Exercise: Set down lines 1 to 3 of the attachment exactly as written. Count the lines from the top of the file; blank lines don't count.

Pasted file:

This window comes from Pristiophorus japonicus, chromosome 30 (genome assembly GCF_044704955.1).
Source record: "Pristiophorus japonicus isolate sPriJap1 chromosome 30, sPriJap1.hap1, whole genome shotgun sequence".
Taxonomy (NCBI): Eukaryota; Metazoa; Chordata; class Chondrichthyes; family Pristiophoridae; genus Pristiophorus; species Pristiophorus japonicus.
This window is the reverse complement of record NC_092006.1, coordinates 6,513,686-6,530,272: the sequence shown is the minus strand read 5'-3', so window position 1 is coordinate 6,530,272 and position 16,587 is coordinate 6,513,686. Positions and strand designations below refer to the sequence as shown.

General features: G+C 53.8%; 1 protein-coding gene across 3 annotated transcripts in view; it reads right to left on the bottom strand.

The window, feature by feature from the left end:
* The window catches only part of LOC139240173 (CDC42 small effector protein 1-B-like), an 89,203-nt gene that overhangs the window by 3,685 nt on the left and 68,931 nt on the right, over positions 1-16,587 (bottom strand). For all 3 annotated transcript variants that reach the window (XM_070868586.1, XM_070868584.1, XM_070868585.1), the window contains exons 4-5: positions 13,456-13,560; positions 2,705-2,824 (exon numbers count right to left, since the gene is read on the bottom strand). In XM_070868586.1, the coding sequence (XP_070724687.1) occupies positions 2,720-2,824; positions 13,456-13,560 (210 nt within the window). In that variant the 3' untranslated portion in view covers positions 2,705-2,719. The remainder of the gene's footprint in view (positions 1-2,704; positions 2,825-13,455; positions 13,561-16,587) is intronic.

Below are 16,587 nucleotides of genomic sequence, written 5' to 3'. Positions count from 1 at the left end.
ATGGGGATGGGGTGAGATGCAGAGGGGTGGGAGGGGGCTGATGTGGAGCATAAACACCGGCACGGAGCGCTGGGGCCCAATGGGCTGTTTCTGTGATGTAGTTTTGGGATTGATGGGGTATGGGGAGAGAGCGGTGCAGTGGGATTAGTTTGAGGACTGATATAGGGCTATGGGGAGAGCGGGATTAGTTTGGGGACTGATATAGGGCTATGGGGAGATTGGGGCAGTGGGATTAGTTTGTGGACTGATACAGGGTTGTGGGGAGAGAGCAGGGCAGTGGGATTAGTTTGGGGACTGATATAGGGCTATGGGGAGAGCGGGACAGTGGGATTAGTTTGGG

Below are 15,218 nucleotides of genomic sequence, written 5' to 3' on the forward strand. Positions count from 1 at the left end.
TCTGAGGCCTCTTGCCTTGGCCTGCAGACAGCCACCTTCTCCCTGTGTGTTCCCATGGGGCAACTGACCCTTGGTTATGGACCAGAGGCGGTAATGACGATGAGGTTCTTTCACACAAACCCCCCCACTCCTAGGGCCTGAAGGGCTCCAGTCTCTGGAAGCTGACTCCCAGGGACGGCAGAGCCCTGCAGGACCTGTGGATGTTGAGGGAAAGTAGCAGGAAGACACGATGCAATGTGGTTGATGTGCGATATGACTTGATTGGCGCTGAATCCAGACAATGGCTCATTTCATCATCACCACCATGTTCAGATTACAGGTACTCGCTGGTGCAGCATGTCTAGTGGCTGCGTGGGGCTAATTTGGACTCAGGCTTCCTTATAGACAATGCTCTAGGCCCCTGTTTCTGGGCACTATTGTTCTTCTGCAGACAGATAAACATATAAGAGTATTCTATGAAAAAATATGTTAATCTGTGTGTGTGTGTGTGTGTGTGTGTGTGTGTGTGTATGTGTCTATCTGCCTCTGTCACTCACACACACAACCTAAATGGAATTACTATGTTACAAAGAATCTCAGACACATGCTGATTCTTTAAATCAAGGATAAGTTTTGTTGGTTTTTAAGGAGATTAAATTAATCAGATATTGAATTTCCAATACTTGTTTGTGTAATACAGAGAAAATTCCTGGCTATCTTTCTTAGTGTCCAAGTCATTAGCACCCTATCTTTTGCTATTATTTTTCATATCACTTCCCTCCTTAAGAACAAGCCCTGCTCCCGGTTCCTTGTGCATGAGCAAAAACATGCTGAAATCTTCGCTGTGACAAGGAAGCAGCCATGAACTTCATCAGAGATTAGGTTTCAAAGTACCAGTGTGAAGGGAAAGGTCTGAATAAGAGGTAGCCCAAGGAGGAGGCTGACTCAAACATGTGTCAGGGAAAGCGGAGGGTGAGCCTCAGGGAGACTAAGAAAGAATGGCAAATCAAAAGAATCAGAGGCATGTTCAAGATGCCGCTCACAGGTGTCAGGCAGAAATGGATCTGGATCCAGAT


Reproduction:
This window comes from Pristiophorus japonicus, chromosome 30 (genome assembly GCF_044704955.1).
Source record: "Pristiophorus japonicus isolate sPriJap1 chromosome 30, sPriJap1.hap1, whole genome shotgun sequence".
Taxonomy (NCBI): Eukaryota; Metazoa; Chordata; class Chondrichthyes; family Pristiophoridae; genus Pristiophorus; species Pristiophorus japonicus.